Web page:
With demand on the rise for measures that will make our country more healthy, fair and family friendly, the National Partnership convened a special congressional briefing this week to discuss the policies the nation’s women and families want this year. It was an energizing and tremendously successful event that highlighted the need for action on the policies we work to advance every day: paid sick days, paid family and medical leave, fair pay for women, affordable health care, comprehensive reproductive health services and more.
More than 120 congressional staff members and advocates attended the event, packing the room to hear Senator Elizabeth Warren (D – Mass.) and Representatives Rosa DeLauro (D – Conn.) and Donna Edwards (D – Md.) talk about the need for a legislative agenda that supports women and families. After their rousing remarks, I discussed the National Partnership’s policy priorities and the public’s support for them with Diane Feldman, president of the polling firm The Feldman Group. We were honored to have Washington Post columnist Ruth Marcus moderate the engaging conversation.
We also released our legislative agenda for the year: Standing Up for Women & Families in 2014. The agenda is both a guide and a call to action for members of Congress. Like Senator Warren, Representatives DeLauro and Edwards, and all those who already support proposals like the Women’s Health Protection Act, the Peace Corps Equity Act, the Quality Care for Moms and Babies Act, the Healthy Families Act, the Family And Medical Insurance Leave (FAMILY) Act, the Paycheck Fairness Act and the Pregnant Workers Fairness Act, all members of Congress need to prioritize and pass measures that promote the health and economic well-being of working families. And now is the time.
Just last week, we released the results of a poll commissioned by the National Partnership, American Women and the Rockefeller Family Fund. They show undeniably that voters want and need policies that help America’s families achieve and maintain economic security. For example: Sixty-two percent of voters say they support the Paycheck Fairness Act, which would promote fair pay for women, and more than half say they are more likely to vote for a candidate who supports it. Similarly, 63 percent of voters say they support the FAMILY Act and the national paid leave program it would create, and 58 percent say they are more likely to vote for a candidate who does too.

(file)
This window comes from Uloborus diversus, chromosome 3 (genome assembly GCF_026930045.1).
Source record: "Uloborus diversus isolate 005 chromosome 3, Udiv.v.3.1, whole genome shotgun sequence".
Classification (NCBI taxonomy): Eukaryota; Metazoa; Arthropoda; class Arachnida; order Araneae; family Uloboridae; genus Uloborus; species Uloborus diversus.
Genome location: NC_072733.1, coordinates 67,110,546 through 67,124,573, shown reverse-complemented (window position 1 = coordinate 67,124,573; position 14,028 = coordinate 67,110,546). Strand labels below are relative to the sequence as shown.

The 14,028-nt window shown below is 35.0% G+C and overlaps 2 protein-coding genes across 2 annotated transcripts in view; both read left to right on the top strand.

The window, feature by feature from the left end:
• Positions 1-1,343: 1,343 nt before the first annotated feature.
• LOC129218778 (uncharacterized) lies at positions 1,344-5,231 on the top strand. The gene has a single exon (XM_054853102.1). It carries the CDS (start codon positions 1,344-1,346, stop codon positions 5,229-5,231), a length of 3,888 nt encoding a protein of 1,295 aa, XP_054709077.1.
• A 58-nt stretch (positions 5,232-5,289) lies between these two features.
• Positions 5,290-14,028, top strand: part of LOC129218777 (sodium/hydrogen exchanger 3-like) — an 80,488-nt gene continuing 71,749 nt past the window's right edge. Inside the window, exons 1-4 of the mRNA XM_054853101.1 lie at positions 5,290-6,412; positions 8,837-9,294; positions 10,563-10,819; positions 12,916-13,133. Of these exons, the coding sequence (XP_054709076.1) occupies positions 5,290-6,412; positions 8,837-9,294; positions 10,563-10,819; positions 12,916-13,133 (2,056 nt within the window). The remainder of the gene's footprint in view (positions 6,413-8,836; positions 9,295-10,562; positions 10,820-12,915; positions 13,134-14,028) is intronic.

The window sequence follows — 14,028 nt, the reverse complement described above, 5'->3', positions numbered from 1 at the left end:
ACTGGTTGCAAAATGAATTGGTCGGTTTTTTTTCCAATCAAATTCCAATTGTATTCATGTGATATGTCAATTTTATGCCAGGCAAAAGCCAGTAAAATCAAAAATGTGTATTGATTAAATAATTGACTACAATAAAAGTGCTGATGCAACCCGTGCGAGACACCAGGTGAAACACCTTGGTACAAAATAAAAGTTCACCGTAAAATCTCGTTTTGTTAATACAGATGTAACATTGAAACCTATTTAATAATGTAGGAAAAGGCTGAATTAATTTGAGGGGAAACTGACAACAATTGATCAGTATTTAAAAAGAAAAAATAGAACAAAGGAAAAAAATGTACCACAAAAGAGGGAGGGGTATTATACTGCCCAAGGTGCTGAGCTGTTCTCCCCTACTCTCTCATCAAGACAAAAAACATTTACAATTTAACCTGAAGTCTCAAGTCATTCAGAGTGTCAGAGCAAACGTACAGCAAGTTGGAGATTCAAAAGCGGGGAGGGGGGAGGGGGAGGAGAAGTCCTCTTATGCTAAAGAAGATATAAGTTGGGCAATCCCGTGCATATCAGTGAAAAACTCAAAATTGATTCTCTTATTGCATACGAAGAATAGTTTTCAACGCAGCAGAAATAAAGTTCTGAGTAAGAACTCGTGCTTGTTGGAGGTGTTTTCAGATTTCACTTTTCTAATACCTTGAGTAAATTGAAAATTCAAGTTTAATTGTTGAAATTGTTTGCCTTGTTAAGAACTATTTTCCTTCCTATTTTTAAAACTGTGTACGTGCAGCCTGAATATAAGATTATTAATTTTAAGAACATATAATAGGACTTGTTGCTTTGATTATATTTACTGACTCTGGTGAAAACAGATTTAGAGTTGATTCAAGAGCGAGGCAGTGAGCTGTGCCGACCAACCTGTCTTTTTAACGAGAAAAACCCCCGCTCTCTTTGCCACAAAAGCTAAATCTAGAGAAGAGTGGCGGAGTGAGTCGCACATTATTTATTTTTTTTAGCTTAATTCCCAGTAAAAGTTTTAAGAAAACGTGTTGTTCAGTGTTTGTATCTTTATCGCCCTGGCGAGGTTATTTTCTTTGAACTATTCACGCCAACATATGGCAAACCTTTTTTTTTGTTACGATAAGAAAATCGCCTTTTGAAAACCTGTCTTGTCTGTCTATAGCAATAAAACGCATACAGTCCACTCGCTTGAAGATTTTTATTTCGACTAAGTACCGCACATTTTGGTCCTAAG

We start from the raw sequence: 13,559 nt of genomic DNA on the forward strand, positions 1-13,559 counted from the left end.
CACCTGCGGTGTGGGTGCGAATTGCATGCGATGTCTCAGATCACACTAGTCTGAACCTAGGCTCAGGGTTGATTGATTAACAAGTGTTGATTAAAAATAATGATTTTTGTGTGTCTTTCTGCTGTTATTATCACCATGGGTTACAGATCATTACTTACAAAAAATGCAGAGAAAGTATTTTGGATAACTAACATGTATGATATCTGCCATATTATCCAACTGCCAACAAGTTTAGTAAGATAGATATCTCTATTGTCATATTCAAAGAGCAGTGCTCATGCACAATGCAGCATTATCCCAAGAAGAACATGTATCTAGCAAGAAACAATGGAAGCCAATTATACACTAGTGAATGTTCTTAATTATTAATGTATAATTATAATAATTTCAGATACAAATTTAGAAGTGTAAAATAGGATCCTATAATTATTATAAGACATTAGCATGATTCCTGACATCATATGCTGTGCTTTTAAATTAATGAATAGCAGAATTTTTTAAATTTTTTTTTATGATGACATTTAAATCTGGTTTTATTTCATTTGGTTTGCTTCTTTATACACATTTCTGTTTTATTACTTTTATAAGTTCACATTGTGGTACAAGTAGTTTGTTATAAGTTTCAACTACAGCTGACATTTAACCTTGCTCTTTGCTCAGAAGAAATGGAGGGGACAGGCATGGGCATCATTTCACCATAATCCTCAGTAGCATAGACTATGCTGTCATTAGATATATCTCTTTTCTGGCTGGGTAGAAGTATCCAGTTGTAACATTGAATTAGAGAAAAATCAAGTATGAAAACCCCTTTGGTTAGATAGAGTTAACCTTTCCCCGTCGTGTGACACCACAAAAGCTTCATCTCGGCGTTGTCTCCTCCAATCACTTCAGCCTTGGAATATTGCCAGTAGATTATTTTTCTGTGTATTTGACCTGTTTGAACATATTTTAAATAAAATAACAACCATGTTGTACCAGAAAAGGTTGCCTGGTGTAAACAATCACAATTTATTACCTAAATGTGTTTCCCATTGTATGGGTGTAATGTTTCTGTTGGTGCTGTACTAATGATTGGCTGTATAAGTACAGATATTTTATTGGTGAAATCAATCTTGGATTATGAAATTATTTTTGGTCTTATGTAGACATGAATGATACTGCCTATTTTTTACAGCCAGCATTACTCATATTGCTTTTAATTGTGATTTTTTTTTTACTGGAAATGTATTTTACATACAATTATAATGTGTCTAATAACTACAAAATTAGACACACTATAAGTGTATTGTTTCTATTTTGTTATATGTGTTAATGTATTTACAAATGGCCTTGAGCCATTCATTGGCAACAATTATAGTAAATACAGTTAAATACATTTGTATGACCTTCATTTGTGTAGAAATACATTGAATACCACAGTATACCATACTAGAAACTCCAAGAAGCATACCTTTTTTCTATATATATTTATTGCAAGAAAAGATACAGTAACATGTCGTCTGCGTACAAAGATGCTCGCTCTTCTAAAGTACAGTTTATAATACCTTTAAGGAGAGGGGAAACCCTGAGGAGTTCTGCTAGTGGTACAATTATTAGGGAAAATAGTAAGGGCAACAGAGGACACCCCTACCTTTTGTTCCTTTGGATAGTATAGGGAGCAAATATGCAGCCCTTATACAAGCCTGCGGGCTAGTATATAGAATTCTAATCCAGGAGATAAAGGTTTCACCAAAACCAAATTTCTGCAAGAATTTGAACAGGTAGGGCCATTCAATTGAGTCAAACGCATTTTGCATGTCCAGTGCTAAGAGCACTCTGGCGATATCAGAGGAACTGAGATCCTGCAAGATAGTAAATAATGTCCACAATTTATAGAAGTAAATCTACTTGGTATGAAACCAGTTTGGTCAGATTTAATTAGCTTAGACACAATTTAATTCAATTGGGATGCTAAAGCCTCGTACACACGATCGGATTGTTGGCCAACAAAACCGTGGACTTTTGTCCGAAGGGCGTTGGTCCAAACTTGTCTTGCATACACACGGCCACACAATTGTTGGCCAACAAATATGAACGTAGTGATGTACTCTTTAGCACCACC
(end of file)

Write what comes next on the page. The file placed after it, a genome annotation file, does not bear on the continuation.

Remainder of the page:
Common sense public policies that address the real challenges facing women and their families – from meeting the dual demands of job and family to getting access to affordable, quality and patient-centered care – are popular with people no matter where they live or their political affiliation. And a growing body of evidence shows they are good for our economy and the well-being of the country. It is time for Congress to stand up for women and families, and we can all help by telling them just how important it is.
As Senator Warren said at this week’s briefing: “We come together and we help make a difference… by drawing attention to issues. …We speak out on behalf of tomorrow's little girls. We speak out on behalf of tomorrow's seniors. We speak out on behalf of women and families.” At the National Partnership, we couldn’t agree more. And we are committed to building on the growing momentum across the country to make this a year of great progress for women and all families.